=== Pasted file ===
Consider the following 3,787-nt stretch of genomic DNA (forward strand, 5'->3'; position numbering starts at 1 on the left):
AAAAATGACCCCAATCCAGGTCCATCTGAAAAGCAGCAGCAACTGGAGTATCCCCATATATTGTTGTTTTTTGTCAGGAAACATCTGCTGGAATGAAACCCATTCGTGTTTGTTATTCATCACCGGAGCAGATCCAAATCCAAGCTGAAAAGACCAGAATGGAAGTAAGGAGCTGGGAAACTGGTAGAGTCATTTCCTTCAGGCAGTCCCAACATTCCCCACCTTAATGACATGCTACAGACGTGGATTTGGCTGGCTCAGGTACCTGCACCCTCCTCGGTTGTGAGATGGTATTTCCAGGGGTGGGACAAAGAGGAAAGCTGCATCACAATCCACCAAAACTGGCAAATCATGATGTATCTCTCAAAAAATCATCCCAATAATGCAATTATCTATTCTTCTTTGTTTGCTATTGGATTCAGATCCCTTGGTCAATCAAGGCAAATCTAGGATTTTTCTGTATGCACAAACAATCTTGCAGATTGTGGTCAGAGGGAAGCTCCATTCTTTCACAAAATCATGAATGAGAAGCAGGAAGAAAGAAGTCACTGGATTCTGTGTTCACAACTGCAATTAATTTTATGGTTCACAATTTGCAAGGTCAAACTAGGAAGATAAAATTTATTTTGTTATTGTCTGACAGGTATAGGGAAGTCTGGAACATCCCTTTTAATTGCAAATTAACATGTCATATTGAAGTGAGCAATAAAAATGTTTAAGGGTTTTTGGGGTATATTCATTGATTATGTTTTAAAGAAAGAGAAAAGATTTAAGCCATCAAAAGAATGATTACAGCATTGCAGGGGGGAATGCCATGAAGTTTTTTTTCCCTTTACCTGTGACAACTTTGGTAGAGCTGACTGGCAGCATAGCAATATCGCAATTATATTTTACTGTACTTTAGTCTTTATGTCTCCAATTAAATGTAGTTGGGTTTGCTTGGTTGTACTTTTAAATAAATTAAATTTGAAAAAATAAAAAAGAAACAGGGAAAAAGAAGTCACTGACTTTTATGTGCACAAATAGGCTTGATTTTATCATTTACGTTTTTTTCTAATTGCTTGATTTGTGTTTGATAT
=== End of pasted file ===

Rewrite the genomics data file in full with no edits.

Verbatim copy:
Consider the following 3,787-nt stretch of genomic DNA (forward strand, 5'->3'; position numbering starts at 1 on the left):
AAAAATGACCCCAATCCAGGTCCATCTGAAAAGCAGCAGCAACTGGAGTATCCCCATATATTGTTGTTTTTTGTCAGGAAACATCTGCTGGAATGAAACCCATTCGTGTTTGTTATTCATCACCGGAGCAGATCCAAATCCAAGCTGAAAAGACCAGAATGGAAGTAAGGAGCTGGGAAACTGGTAGAGTCATTTCCTTCAGGCAGTCCCAACATTCCCCACCTTAATGACATGCTACAGACGTGGATTTGGCTGGCTCAGGTACCTGCACCCTCCTCGGTTGTGAGATGGTATTTCCAGGGGTGGGACAAAGAGGAAAGCTGCATCACAATCCACCAAAACTGGCAAATCATGATGTATCTCTCAAAAAATCATCCCAATAATGCAATTATCTATTCTTCTTTGTTTGCTATTGGATTCAGATCCCTTGGTCAATCAAGGCAAATCTAGGATTTTTCTGTATGCACAAACAATCTTGCAGATTGTGGTCAGAGGGAAGCTCCATTCTTTCACAAAATCATGAATGAGAAGCAGGAAGAAAGAAGTCACTGGATTCTGTGTTCACAACTGCAATTAATTTTATGGTTCACAATTTGCAAGGTCAAACTAGGAAGATAAAATTTATTTTGTTATTGTCTGACAGGTATAGGGAAGTCTGGAACATCCCTTTTAATTGCAAATTAACATGTCATATTGAAGTGAGCAATAAAAATGTTTAAGGGTTTTTGGGGTATATTCATTGATTATGTTTTAAAGAAAGAGAAAAGATTTAAGCCATCAAAAGAATGATTACAGCATTGCAGGGGGGAATGCCATGAAGTTTTTTTTCCCTTTACCTGTGACAACTTTGGTAGAGCTGACTGGCAGCATAGCAATATCGCAATTATATTTTACTGTACTTTAGTCTTTATGTCTCCAATTAAATGTAGTTGGGTTTGCTTGGTTGTACTTTTAAATAAATTAAATTTGAAAAAATAAAAAAGAAACAGGGAAAAAGAAGTCACTGACTTTTATGTGCACAAATAGGCTTGATTTTATCATTTACGTTTTTTTCTAATTGCTTGATTTGTGTTTGATAT